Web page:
The people who only want to use Twitter to talk to specific people are never going to be happy with how influencers use Twitter. As I explained to an intelligent blogger who should have realized this, you can not make everyone happy. When you have 20 or 30,000+ followers they can’t all have it their way. Even if you only have TWO followers they might not have it their way.

        As we get older and wiser we have to come to realize that the world does not revolve around just us and that there is not only one “right” way to do anything. It reminds me of the impression I always got from my Father was – believing that everyone was entitled to their own opinion, but anyone who didn’t agree with him was an idiot. It is better to understand that there are many ways to live and the only person we can control is the one looking back in the mirror.

  8. Joe: I actually do maintain an output-only separate account for my pharma audience: @impactiviti. And on the profile page for that account I direct people to interact with me at @swoodruff. I’ve contemplated doing something similar for general marketing/tech/social media with my mostly dormant @connectionagent account, but haven’t quite decided yet. It’s one way to try to address the conundrum but I’m just not sure about its effectiveness…anyone else have experience using such an approach?

    • Joe Cascio says:

      I was thinking more along the lines of an account named “swoodruff_broadcast” or something similar that allowed you to leverage your personal brand without compromising your in-person authenticity. Maybe not that much different than what you’re already doing.

  9. Jason Falls says:

    I’ve always been open about using scheduled tweets for a number of reasons. First, I only schedule Tweets that share content — nothing that starts a conversation or is interpersonal with anyone in my audience. So there’s context. But I do it because A) I only have a limited amount of time to find and share content each day. Puking it all out at once would be a disservice to everyone’s stream and those happening by a few hours later wouldn’t have a chance to see the content. B) I can be useful to more people throughout the day since not everyone is on Twitter at the same time. I serve more people with the content I share.

    Now, when I can (which is normally fairly often), I pop on to Twitter and see if anyone has asked me questions, requested more explanation, started up a separate conversation or — sometimes — even reported a broken link. So I make sure the automation is cared for after the fact. I also engage and interact when I can.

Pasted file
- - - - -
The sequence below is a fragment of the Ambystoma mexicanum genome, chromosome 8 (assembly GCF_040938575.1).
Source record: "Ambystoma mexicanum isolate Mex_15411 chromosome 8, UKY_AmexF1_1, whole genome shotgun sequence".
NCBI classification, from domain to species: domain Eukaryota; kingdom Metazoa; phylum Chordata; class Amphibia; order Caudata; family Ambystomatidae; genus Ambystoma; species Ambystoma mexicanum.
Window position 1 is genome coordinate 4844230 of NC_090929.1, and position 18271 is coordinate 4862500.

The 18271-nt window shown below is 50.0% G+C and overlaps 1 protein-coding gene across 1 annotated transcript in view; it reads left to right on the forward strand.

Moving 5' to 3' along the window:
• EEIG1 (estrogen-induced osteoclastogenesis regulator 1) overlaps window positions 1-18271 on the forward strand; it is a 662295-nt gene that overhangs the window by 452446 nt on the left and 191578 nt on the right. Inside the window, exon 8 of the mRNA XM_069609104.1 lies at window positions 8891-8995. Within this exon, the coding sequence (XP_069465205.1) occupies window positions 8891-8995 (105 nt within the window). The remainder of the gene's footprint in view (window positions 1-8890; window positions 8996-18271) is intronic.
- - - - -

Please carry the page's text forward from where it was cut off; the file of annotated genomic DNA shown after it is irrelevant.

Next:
But to Nichole’s points and Joe’s assertions — I kinda think it is rather shortsighted to think that just because one person doesn’t respond to one Tweet right away, they are disrespectful of their audience. It might just be they’re busy with real life, going to the bathroom or otherwise distracted. I follow with as much as I can when I can. If any member of my followers isn’t happy with that, social media is opt-in, opt-out. Don’t follow me.

    I’ll be useful to those who aren’t so wound up about it.

    • As far as our practices, Jason, I think we’ve landed in about the same place…

    • Gail Gardner says:

      I use Twitter in much the same way as Jason and Steve. I encourage bloggers to feed other blogs whose audiences are similar to mine and whose content is consistently excellent. We are all far too busy to curate every single link we share. I know that @Kikolani @WeBlogBetter @AskKim @Ileane and so many other bloggers will never publish anything objectionable or bad so I am confident that it serves everyone for me to feed all their new posts.

      When bloggers collaborate in this manner, their content reaches a much wider audience and has the potential to go viral on Twitter and elsewhere. If we have to wait until we have time to share none will ever get any traction. Then we can just plug any link from our blog into and ensure we are supporting those who support us. We can also discover new audiences the same way. makes it much easier for beginners to get the hang of Twitter and for those of us who do not naturally build relationships well to improve our skills. I highly recommend it as it is really easy to learn – unlike Hootsuite which is powerful, but has a steep learning curve.